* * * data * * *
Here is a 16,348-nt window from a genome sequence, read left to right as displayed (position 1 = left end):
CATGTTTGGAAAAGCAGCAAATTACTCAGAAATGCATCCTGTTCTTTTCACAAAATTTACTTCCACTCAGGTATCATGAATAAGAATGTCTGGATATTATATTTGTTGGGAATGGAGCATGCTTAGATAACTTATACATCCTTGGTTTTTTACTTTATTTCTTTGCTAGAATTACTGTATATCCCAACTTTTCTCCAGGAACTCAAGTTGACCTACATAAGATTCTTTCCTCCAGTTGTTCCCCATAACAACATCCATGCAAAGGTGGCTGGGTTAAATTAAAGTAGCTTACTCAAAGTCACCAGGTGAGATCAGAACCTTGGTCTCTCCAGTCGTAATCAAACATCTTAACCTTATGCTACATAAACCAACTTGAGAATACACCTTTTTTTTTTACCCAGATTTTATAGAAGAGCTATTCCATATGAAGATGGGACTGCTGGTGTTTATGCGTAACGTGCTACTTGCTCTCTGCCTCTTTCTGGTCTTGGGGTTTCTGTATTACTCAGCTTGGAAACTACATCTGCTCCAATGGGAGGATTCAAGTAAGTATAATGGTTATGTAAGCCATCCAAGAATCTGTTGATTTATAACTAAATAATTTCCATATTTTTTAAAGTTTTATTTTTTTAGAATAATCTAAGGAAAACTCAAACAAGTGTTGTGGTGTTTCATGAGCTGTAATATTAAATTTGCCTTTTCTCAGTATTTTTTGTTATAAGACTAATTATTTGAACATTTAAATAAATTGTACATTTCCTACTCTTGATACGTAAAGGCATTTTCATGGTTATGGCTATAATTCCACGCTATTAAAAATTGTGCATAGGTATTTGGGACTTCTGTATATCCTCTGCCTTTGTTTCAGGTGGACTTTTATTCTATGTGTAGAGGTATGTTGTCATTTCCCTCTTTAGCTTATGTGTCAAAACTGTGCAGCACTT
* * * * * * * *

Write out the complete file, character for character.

Here is a 16,348-nt window from a genome sequence, read left to right as displayed (position 1 = left end):
CATGTTTGGAAAAGCAGCAAATTACTCAGAAATGCATCCTGTTCTTTTCACAAAATTTACTTCCACTCAGGTATCATGAATAAGAATGTCTGGATATTATATTTGTTGGGAATGGAGCATGCTTAGATAACTTATACATCCTTGGTTTTTTACTTTATTTCTTTGCTAGAATTACTGTATATCCCAACTTTTCTCCAGGAACTCAAGTTGACCTACATAAGATTCTTTCCTCCAGTTGTTCCCCATAACAACATCCATGCAAAGGTGGCTGGGTTAAATTAAAGTAGCTTACTCAAAGTCACCAGGTGAGATCAGAACCTTGGTCTCTCCAGTCGTAATCAAACATCTTAACCTTATGCTACATAAACCAACTTGAGAATACACCTTTTTTTTTTACCCAGATTTTATAGAAGAGCTATTCCATATGAAGATGGGACTGCTGGTGTTTATGCGTAACGTGCTACTTGCTCTCTGCCTCTTTCTGGTCTTGGGGTTTCTGTATTACTCAGCTTGGAAACTACATCTGCTCCAATGGGAGGATTCAAGTAAGTATAATGGTTATGTAAGCCATCCAAGAATCTGTTGATTTATAACTAAATAATTTCCATATTTTTTAAAGTTTTATTTTTTTAGAATAATCTAAGGAAAACTCAAACAAGTGTTGTGGTGTTTCATGAGCTGTAATATTAAATTTGCCTTTTCTCAGTATTTTTTGTTATAAGACTAATTATTTGAACATTTAAATAAATTGTACATTTCCTACTCTTGATACGTAAAGGCATTTTCATGGTTATGGCTATAATTCCACGCTATTAAAAATTGTGCATAGGTATTTGGGACTTCTGTATATCCTCTGCCTTTGTTTCAGGTGGACTTTTATTCTATGTGTAGAGGTATGTTGTCATTTCCCTCTTTAGCTTATGTGTCAAAACTGTGCAGCACTT